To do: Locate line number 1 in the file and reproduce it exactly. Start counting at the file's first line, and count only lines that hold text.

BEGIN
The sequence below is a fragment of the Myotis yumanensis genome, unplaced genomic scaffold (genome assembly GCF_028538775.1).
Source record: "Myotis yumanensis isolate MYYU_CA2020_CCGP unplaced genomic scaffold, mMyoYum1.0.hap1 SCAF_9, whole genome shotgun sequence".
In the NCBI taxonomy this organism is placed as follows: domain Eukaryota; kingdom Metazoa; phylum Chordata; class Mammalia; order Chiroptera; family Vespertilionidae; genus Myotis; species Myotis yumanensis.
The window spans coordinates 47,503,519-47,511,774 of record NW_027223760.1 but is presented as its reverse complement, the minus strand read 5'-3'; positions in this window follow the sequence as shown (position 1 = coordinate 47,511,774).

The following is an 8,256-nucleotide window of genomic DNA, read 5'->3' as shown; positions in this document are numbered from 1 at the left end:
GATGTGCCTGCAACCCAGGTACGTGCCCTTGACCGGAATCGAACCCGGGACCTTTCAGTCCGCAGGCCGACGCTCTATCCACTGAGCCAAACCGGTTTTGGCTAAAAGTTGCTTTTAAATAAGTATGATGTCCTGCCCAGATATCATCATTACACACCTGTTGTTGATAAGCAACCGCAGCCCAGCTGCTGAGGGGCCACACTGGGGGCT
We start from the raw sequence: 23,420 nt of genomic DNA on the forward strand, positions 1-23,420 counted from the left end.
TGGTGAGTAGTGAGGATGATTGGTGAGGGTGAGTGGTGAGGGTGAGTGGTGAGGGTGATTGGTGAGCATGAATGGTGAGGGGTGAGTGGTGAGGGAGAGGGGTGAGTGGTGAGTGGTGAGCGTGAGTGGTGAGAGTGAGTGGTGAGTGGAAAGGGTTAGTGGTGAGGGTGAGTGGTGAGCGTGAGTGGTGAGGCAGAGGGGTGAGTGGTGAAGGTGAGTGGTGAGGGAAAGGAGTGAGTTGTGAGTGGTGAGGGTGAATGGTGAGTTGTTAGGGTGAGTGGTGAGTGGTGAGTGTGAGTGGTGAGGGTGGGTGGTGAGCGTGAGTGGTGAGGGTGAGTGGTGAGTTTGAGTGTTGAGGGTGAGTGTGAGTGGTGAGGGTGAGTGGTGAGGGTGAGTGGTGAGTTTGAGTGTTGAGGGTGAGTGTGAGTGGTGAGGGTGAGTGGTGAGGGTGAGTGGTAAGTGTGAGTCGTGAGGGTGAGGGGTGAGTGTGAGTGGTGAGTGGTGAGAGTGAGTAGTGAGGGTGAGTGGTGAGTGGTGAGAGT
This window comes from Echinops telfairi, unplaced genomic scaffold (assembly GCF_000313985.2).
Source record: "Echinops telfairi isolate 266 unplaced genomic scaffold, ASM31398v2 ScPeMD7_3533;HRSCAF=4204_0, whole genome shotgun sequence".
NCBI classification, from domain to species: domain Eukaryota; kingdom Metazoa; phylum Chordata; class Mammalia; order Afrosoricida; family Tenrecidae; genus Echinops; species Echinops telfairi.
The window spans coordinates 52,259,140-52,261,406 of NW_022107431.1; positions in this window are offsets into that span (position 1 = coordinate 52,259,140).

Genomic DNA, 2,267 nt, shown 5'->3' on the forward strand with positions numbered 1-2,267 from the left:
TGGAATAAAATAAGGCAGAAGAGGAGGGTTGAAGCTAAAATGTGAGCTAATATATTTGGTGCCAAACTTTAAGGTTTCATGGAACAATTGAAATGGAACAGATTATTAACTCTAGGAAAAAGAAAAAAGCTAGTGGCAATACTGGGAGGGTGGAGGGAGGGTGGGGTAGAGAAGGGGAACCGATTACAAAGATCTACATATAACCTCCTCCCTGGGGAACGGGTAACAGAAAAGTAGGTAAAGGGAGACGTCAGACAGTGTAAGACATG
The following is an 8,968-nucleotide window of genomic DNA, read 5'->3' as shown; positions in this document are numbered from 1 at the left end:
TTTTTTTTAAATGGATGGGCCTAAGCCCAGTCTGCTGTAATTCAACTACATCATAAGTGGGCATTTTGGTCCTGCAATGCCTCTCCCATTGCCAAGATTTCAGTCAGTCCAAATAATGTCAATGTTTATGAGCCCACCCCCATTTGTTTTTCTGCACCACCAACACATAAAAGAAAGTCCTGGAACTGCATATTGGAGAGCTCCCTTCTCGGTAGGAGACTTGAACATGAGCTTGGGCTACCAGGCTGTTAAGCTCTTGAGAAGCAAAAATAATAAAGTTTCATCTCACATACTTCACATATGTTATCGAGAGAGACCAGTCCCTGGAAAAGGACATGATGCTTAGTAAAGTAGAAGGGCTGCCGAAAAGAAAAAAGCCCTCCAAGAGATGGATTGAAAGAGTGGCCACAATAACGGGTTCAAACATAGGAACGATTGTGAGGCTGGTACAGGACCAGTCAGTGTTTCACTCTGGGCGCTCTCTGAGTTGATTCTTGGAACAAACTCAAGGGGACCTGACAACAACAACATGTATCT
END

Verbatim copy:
The sequence below is a fragment of the Myotis yumanensis genome, unplaced genomic scaffold (genome assembly GCF_028538775.1).